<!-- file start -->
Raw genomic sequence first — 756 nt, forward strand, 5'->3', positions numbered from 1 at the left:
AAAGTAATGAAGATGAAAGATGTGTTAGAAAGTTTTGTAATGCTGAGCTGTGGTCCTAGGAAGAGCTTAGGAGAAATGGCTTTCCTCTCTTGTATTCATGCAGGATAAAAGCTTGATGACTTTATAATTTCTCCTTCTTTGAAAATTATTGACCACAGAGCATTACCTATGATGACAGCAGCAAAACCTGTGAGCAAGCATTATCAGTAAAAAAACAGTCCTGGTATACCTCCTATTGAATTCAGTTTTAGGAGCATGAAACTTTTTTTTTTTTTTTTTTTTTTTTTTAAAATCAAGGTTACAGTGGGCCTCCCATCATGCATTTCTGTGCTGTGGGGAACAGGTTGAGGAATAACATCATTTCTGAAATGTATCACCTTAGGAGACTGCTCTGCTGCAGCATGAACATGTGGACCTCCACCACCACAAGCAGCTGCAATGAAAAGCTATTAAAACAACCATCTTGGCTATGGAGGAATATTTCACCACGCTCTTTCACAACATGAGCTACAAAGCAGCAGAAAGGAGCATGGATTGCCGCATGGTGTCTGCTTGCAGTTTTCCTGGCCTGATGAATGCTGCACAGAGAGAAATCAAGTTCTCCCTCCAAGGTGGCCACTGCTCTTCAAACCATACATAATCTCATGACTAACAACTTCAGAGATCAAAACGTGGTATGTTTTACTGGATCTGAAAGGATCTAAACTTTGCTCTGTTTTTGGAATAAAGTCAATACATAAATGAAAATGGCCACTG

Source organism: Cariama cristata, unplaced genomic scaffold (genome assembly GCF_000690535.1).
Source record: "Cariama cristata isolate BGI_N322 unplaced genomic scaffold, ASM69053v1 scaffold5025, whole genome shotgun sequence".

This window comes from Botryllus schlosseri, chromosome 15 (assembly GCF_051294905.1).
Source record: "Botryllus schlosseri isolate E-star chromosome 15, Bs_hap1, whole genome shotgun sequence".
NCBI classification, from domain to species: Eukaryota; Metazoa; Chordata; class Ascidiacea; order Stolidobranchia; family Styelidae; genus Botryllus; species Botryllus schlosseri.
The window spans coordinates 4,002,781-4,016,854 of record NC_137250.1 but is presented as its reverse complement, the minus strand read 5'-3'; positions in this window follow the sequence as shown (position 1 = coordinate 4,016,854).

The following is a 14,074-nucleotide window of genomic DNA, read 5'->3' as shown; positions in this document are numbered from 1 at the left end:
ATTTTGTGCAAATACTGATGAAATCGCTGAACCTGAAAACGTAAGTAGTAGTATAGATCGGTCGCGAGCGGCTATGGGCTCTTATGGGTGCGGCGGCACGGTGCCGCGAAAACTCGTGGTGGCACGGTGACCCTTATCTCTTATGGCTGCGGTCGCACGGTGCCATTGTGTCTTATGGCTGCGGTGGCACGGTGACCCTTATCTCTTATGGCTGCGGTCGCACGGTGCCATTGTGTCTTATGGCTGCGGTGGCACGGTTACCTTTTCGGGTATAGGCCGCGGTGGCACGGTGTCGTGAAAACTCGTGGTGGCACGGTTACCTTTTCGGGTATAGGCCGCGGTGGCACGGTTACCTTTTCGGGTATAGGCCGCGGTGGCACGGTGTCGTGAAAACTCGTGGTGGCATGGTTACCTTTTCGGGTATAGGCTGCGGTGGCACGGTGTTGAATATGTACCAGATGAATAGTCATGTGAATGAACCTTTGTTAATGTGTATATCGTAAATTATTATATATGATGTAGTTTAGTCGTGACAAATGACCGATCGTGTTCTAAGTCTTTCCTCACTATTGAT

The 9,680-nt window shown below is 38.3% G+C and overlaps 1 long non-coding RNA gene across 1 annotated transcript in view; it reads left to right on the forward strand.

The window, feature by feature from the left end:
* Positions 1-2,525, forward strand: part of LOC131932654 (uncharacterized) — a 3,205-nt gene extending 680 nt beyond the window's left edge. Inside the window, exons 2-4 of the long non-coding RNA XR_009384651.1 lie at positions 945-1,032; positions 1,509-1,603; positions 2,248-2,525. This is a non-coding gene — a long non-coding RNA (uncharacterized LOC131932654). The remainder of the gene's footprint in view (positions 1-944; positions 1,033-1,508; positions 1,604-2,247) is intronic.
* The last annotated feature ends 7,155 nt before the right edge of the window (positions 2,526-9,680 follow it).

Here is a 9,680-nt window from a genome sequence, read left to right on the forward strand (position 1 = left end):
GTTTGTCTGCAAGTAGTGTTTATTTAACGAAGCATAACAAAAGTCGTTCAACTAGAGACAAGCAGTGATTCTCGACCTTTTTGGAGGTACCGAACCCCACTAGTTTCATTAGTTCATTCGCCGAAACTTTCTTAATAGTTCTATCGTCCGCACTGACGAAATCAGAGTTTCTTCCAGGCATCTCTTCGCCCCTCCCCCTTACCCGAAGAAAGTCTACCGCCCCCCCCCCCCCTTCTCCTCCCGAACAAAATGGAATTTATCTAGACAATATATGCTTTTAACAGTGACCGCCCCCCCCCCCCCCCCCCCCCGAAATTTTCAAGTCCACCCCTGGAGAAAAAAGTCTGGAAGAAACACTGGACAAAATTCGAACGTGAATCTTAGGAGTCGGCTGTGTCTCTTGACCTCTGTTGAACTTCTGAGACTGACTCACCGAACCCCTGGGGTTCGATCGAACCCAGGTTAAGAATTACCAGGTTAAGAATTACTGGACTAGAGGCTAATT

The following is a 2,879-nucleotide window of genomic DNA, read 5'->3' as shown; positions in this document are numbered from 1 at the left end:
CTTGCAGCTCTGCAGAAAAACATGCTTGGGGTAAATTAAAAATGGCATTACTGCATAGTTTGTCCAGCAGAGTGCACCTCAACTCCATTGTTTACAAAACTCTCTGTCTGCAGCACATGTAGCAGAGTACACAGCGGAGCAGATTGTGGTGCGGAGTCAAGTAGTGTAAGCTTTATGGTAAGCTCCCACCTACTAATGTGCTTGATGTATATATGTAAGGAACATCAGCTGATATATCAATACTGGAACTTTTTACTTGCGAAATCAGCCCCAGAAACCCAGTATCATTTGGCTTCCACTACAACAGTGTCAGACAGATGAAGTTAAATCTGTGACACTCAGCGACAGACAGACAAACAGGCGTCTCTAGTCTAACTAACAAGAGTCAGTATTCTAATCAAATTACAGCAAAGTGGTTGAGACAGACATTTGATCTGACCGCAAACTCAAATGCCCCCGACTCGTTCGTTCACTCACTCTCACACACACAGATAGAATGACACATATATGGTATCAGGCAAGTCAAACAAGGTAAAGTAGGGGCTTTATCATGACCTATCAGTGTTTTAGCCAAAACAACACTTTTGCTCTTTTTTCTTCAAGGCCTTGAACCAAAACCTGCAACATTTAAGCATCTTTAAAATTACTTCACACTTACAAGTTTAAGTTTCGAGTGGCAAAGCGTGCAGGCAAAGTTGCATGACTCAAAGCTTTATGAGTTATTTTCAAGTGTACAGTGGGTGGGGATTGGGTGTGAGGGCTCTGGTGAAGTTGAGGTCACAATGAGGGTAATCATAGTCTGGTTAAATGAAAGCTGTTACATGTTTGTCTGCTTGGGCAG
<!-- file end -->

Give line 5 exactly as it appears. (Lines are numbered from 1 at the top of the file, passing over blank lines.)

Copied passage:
This window comes from Botryllus schlosseri, chromosome 15 (assembly GCF_051294905.1).